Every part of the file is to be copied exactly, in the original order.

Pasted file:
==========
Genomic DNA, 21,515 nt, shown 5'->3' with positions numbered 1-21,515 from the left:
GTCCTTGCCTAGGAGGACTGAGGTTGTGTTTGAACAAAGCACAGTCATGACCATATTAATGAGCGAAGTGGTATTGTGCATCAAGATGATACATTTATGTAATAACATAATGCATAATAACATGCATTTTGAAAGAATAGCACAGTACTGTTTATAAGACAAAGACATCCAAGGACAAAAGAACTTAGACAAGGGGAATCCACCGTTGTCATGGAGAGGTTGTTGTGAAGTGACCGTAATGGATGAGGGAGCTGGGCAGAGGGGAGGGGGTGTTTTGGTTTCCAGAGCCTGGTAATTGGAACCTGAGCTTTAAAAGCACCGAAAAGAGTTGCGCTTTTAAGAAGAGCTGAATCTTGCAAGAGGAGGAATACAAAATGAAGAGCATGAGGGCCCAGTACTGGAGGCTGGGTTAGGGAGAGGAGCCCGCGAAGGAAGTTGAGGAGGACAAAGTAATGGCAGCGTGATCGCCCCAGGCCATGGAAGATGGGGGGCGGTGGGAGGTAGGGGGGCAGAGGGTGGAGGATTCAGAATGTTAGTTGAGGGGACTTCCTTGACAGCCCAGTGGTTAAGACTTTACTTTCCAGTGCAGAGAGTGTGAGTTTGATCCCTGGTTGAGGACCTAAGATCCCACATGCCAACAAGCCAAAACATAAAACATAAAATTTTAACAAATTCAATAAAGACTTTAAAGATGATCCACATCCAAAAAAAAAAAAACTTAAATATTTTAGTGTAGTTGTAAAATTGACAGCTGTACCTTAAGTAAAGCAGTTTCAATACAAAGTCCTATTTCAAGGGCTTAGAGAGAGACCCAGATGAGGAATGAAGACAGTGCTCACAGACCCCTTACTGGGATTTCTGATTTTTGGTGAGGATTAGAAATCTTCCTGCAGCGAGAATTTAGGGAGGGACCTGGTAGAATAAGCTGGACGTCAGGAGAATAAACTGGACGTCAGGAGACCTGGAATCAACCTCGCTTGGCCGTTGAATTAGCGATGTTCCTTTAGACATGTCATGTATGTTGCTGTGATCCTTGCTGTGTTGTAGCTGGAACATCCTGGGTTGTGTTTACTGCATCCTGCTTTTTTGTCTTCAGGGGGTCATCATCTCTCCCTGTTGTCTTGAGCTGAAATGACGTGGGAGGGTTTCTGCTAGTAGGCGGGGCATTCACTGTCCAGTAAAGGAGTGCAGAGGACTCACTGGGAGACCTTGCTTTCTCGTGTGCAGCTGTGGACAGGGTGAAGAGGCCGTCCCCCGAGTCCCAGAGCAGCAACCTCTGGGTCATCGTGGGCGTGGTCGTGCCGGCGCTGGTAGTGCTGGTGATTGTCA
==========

Genomic DNA, 21,515 nt, shown 5'->3' with positions numbered 1-21,515 from the left:
GTCCTTGCCTAGGAGGACTGAGGTTGTGTTTGAACAAAGCACAGTCATGACCATATTAATGAGCGAAGTGGTATTGTGCATCAAGATGATACATTTATGTAATAACATAATGCATAATAACATGCATTTTGAAAGAATAGCACAGTACTGTTTATAAGACAAAGACATCCAAGGACAAAAGAACTTAGACAAGGGGAATCCACCGTTGTCATGGAGAGGTTGTTGTGAAGTGACCGTAATGGATGAGGGAGCTGGGCAGAGGGGAGGGGGTGTTTTGGTTTCCAGAGCCTGGTAATTGGAACCTGAGCTTTAAAAGCACCGAAAAGAGTTGCGCTTTTAAGAAGAGCTGAATCTTGCAAGAGGAGGAATACAAAATGAAGAGCATGAGGGCCCAGTACTGGAGGCTGGGTTAGGGAGAGGAGCCCGCGAAGGAAGTTGAGGAGGACAAAGTAATGGCAGCGTGATCGCCCCAGGCCATGGAAGATGGGGGGCGGTGGGAGGTAGGGGGGCAGAGGGTGGAGGATTCAGAATGTTAGTTGAGGGGACTTCCTTGACAGCCCAGTGGTTAAGACTTTACTTTCCAGTGCAGAGAGTGTGAGTTTGATCCCTGGTTGAGGACCTAAGATCCCACATGCCAACAAGCCAAAACATAAAACATAAAATTTTAACAAATTCAATAAAGACTTTAAAGATGATCCACATCCAAAAAAAAAAAAACTTAAATATTTTAGTGTAGTTGTAAAATTGACAGCTGTACCTTAAGTAAAGCAGTTTCAATACAAAGTCCTATTTCAAGGGCTTAGAGAGAGACCCAGATGAGGAATGAAGACAGTGCTCACAGACCCCTTACTGGGATTTCTGATTTTTGGTGAGGATTAGAAATCTTCCTGCAGCGAGAATTTAGGGAGGGACCTGGTAGAATAAGCTGGACGTCAGGAGAATAAACTGGACGTCAGGAGACCTGGAATCAACCTCGCTTGGCCGTTGAATTAGCGATGTTCCTTTAGACATGTCATGTATGTTGCTGTGATCCTTGCTGTGTTGTAGCTGGAACATCCTGGGTTGTGTTTACTGCATCCTGCTTTTTTGTCTTCAGGGGGTCATCATCTCTCCCTGTTGTCTTGAGCTGAAATGACGTGGGAGGGTTTCTGCTAGTAGGCGGGGCATTCACTGTCCAGTAAAGGAGTGCAGAGGACTCACTGGGAGACCTTGCTTTCTCGTGTGCAGCTGTGGACAGGGTGAAGAGGCCGTCCCCCGAGTCCCAGAGCAGCAACCTCTGGGTCATCGTGGGCGTGGTCGTGCCGGCGCTGGTAGTGCTGGTGATTGTCA